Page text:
[21] The British film The Drum (Drums in USA) meant one thing to the British and another to Indian audiences. The agitation against this film in Bombay in 193, was unprecedented as it involved about 40,000 people from all strata of society, and the film was finally banned.

[22] Those who have observed children playing and talking would have no difficulty in realizing how innovative children are in perceiving patterns and making connections. I would like to quote just one instance. In 1952, we got our first telephone in Patna. My second daughter Bharati was delighted when she looked at the telephone number that the telephone technician had fixed on the dial. “Oh, our number is on the wall calendar too,” she observed. “Not at all,” I said. “Our number is 2 5 9 1” I enunciated each number carefully. “But that is what the calendar says. See 2591,” insisted my 6-year-old daughter. It was I who could not see beyond the conventional mode of reading from left to right; my daughter had no difficulty in reading both ways.

[23] How training in a particular discipline shapes perception, makes interesting reading. I quote an example from the book The Man Who Knew Infinity, a biography of the mathematical genius Ramanujam, written by Robert Kanigel. A great mathematician, Professor Hardy of Cambridge University, had helped bring Ramanujam to the attention of the academic world. Ramanujam was ill and Hardy had taken a cab to see him. Hardy noticed the number of the cab 1729. He must have thought about it a little because as he entered the room where Ramanujam was lying, with scarcely a hello, Hardy blurted his disappointment over the number. It was, he declared, “rather a dull number.”

“No, Hardy,” Ramanujam said. “It is a very interesting number. It is the smallest number expressible as the sum of two cubes in two different ways.” Kanigel adds, “Finding numbers that were the sum of one pair of cubes was easy. But two pairs never till you reached the number 1729”. The two pairs of cubes are 12 raised to power of 3 plus 1 raised to the power of 3 gives the sum of 1729. The other pair is 10 raised to the power of 3 plus 9 raised to the power of 3 also adds to 1729. (p. 312 of the above book)

[24] The recent examples are Fire and Water by Deepa Mehta, a Canadian filmmaker of Indian origin. Theatres were attacked in some places when Fire was being shown. Shooting for Water was stopped even before it began. The action was taken by vigilante groups with no constitutional authority, whose leaders were motivated by a very different agenda. But the fact is that they were able to rouse the passion of mobs on the issue of portrayal of reality—as shown or as proposed to be shown. The Indian Censor Board had cleared both films for screening (Fire) and for shooting (Water).

[25] Introduction by Arthur C. Clarke in the book, A Frog in My Soup, by Miller Harry (Delhi: Penguin Original, 1997).

[26]Octavio Paz, In Light of India(London and New York: Harcourt Brace, 1997), p. 75.

[27] Shashi Tharur, India—From Midnight to the Millennium (New York: Harper, 1998), p.8

[28] Here I use the word Hindu as it was understood for several centuries. Judaism and Hinduism are perhaps the only religions that have been named after a place and not by the name of its creators. India’s ancient texts do not mention Hinduism; they mention the religion as ‘Sanatan Dharma’ (The ancient way of life). The word ‘Hindu’ appears in Persian writing dating from the fifth century and refers to people in the land of the river Indus (Sindhu in Sanskrit) and meant all Indians. Even as late as the 1930s, Indians no matter what their religion might be were known as Hindus. The records of the Gadhar party, started in North America for India’s struggle for freedom. mentions Maulavi Barakt-ullah as a Hindu. Salman Rushdie in his book, Jaguar’s Smile, refers to his visit to Nicaragua. There he was described as a Hindu writer. Hinduism, Brahmanism are terms coined by others than Indians.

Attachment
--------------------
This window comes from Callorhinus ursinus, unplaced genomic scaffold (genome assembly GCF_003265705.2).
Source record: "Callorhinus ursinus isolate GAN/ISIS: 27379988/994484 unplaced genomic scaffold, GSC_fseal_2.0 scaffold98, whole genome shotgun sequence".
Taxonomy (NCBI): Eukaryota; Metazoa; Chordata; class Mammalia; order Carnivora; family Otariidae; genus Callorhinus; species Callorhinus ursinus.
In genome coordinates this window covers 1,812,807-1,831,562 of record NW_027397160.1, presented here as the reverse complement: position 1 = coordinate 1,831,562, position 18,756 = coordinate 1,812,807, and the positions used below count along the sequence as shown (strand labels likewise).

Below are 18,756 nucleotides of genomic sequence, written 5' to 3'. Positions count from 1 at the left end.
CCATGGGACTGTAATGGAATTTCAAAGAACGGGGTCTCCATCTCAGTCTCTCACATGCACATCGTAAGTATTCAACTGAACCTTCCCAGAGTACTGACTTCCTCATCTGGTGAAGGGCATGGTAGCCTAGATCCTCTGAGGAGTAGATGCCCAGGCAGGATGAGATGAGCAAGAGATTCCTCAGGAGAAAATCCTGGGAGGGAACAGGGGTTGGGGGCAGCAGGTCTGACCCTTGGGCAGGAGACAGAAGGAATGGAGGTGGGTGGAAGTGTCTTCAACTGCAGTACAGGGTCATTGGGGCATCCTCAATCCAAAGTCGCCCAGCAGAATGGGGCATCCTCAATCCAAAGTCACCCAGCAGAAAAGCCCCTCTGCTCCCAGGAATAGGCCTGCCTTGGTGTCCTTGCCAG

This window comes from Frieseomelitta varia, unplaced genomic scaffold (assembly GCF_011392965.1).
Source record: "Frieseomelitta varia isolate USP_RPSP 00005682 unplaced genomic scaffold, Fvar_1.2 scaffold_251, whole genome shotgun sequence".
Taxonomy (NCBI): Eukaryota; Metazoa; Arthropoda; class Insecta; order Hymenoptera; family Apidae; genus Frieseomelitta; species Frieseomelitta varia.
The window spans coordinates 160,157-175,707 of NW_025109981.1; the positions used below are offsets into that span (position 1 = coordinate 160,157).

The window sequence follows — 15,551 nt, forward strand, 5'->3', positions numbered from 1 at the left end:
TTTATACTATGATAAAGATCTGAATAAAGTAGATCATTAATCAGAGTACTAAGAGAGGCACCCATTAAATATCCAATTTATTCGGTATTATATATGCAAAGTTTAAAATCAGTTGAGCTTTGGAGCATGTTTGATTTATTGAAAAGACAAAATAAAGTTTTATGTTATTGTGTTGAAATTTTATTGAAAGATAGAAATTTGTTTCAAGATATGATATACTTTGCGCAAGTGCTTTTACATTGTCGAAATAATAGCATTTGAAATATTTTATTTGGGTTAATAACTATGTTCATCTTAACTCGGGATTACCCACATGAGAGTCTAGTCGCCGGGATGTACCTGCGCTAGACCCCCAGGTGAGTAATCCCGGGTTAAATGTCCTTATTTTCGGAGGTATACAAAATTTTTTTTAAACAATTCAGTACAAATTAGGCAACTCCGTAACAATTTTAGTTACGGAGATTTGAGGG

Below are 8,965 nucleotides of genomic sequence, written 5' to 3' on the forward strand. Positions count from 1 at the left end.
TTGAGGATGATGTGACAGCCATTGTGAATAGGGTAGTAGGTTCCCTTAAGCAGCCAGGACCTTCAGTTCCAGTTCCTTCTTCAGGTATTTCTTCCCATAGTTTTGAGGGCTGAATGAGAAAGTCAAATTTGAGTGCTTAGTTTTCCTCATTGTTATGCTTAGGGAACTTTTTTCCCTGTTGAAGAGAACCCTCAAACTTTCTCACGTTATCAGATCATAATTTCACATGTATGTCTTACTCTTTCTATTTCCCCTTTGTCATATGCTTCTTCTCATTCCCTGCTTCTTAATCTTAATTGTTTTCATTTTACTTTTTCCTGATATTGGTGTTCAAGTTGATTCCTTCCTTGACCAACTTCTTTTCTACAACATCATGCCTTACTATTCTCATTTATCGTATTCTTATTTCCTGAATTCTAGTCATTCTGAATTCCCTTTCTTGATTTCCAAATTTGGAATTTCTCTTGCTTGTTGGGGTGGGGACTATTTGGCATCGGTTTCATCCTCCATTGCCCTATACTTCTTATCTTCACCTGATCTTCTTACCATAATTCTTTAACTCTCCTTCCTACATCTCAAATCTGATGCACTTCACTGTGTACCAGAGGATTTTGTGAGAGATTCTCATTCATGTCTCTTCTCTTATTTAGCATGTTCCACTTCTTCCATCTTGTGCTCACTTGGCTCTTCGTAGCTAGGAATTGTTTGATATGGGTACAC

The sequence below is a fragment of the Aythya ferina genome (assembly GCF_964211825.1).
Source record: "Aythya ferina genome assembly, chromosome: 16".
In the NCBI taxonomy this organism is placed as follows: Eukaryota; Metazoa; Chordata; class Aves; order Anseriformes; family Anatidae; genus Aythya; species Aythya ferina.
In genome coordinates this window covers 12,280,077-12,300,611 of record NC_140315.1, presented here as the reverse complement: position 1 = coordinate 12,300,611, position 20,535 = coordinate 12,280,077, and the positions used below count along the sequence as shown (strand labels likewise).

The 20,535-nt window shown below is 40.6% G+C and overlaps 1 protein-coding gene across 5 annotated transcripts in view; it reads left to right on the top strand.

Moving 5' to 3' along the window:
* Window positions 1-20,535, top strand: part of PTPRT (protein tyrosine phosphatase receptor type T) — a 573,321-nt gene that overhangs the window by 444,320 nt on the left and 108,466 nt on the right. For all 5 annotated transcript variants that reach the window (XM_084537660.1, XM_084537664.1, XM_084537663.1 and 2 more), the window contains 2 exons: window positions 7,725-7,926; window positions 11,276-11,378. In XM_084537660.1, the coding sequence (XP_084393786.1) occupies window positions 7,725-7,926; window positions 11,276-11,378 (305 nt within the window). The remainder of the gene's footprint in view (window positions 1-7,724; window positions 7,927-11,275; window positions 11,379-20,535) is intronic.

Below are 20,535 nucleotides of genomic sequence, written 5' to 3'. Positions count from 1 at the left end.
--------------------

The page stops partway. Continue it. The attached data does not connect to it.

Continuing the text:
[29] Bjorn Landstrom, The Quest for India (New York: Doubleday, 1964), p.1.

[30] Incidentally this mistake by Columbus cost me more time and effort in gathering films on India and Indians. When I searched archival holdings, keywords “India and Indians” pulled up titles like A Camino das India (On Way to India) or India A Filha do Sol (India, Daughter of the Sun). However many of these films (nearly 20%) were about Indian tribes in North and South America. Almost a fifth of my efforts proved ‘Love’s Labour Lost.’

[31] In Carne’s film, the heroine, played by Arletty, drapes a stole over her shoulder like a sari and tells her beau, played by Jean Baptiste, that they should pretend that they were in India.

[32] In the Polish film, the hero who is travelling in a coupe of two berths that he had reserved for himself has to surrender one berth to accommodate a woman passenger, as the train was crowded. She is ill at ease with him. So he tells her the story of the wise Brahmin who travelled with a crab as a companion.

[33] Amita Malik, No Holds Barred (New York: Harper Collins, 1999), p. 248.

[34] Rajpath, formerly known as King’s Way under the British Rule in Delhi, is an important road in Delhi. It connects the official residence of the President of India to the India Gate. All processions such as Republic Day parades, etc. are held on this road.

[35] A friend from Nepal had brought me a delicious loaf of Woody’s bread baked in a wooden oven.

[36] The Shri Shaila and Shri Vijay dynasties of Indian origin disappeared from Indonesia and South East Asia in the fifteeenth century. But a king of the Chakri dynasty that claims its descent from the Sun dynasty (Bhaskar Wong sha in Thailand or Bhaskar Wamsha – Surya Wamsha of Lord Rama) still occupies the throne of Thailand. The title of Thai kings is Rama.

[37] Dr. Frank is Professor Emeritus of Amsterdam University and is currently a visiting Professor at the Miami and Florida International Universities.

[38] Andre Gunder Frank, “The Wertheim Lecture: Asian Age” in ReOrient – Historiography and Social Theory (Berkeley: University of California Press, 1998).